Representative Thompson (D-MS) introduced the TWIC Program Act (H.R. 1105) to ensure that Transportation Worker Identification Credentials held by certain maritime workers do not expire before the deadline for full implementation of electronic readers for such credentials or December 31, 2014, whichever is earlier. (3/15/11).
Senate – bill introduced to remove punitive damages cap
Senator Whitehouse (D-RI) introduced a bill (S. 592) to amend title 46, United States Code, to remove the cap on punitive damages established by the Supreme Court in Exxon Shipping Company v. Baker. Official text of the bill is not yet available. (3/16/11).
Senate – bill introduced to facilitate judicial redress
Senator Whitehouse (D-RI) introduced a bill (S. 594) to amend the Oil Pollution Act of 1990 to facilitate the ability of persons affected by oil spills to seek judicial redress. Official text of the bill is not yet available. (3/16/11).
Arabian Gulf – hijacked vessels being used as motherships
The NATO counter-piracy program Operation Ocean Shield reports that the previously-hijacked tanker Irene SL and bulk carrier Sinar Kudus are being used by Somali pirates as motherships from which to launch attacks in the Arabian Gulf. (3/17/11).
Somalia – pirates release a hijacked tanker
The EU NAVFOR issued a press release stating that Somali pirates have released the chemical tanker Hannibal II. The tanker was hijacked on 11 November 2010 approximately 860 nautical miles east of the Horn of Africa. The 30 remaining crewmembers are believed to be in good condition. One crewmember was medically evacuated 17 December 2010 suffering from a possible appendicitis. (3/17/11).
UK – report on fishing vessel/ro-ro ferry collision
The UK Marine Accident Investigation Branch (MAIB) issued the report of its investigation of the collision between a fishing vessel and a ro-ro passenger ferry off St. Abb’s Head on 5 August 2010 resulting in one fatality. The collision was the result of the failure of the fishing vessel to maintain an adequate lookout and complacency on the part of the watchkeeper on the ferry. Report 4/2011 (3/17/11).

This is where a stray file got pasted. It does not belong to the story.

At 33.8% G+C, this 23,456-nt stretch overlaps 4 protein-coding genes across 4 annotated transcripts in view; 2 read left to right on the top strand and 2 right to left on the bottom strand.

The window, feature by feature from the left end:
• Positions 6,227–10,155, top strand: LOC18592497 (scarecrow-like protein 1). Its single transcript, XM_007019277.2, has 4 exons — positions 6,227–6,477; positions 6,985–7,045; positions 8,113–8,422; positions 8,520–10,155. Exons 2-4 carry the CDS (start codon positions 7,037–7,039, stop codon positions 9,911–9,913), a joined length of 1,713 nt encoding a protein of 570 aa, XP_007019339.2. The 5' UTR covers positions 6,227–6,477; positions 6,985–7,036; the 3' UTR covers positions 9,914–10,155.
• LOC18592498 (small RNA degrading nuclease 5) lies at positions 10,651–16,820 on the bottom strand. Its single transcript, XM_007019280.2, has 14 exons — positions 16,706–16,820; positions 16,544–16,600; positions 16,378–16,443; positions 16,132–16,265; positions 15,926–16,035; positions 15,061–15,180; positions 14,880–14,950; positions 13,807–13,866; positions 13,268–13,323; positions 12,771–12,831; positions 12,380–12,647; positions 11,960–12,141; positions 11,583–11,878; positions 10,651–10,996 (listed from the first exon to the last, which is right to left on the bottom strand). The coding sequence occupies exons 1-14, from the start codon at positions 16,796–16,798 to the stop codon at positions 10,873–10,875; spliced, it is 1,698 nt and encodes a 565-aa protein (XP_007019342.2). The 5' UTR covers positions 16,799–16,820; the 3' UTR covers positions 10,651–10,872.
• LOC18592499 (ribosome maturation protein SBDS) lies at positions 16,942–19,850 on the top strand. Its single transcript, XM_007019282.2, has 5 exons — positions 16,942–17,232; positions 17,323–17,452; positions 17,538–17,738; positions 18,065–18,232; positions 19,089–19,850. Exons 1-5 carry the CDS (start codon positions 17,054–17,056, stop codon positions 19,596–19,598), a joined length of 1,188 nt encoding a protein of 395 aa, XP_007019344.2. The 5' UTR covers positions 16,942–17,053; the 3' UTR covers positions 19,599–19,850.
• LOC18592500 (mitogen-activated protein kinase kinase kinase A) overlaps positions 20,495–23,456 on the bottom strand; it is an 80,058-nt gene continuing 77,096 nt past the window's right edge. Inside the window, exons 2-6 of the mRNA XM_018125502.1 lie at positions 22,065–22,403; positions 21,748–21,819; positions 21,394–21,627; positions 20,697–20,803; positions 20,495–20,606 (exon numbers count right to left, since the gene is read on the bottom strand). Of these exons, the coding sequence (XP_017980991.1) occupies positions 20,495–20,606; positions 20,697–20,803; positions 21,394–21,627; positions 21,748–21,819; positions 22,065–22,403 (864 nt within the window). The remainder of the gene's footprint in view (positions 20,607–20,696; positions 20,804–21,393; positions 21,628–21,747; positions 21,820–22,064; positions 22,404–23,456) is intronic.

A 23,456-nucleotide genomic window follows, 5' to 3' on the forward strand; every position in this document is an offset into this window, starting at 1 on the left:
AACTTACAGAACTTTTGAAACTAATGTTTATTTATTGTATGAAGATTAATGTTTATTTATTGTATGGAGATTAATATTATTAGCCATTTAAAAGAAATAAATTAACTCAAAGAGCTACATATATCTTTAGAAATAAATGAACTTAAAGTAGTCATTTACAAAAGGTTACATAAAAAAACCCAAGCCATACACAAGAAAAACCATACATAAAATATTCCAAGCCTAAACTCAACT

TORREY CANYON grounding – March 18, 1967
On the world stage, the grounding of the supertanker TORREY CANYON on Pollard’s Rock in the Seven Stones reef between Cornwall and the Scilly Isles is more significant than the 1989 EXXON VALDEZ oil spill. The TORREY CANYON was one of the first tankers large enough (120,000 tons capacity) to be designated a supertanker. It was also the first loaded supertanker to spill its entire cargo. After salvage efforts failed and the oil flow increased, the British Government decided to bomb the ship in an attempt to burn the oil. This was a radical decision because the wreck was outside the three-mile territorial sea limit prevalent at that time. The Royal Air Force had difficulty hitting the ship, so the Royal Navy sent its planes in. They succeeded in striking the ship, but the bombs did not ignite the oil, which washed up on beaches throughout the British Isles and France. The actions of the British Government were subsequently ratified with the adoption of the International Convention relating to Intervention on the High Seas in cases of Oil Pollution Casualties, 1969. Liability of ship owners for such events was codified in the International Convention on Civil Liability for Oil Pollution Damage, 1969. By raising the awareness of both the industry and the public concerning the threat of maritime pollution, the disaster was also a major factor in development of the International Convention for the Prevention of Pollution from Ships, 1973.
If you have questions regarding the above items, please contact the editor:
Dennis L. Bryant
Bryant’s Maritime Consulting
4845 SW 91st Way
Gainesville, FL 32608-8135
© Dennis L. Bryant – March 2011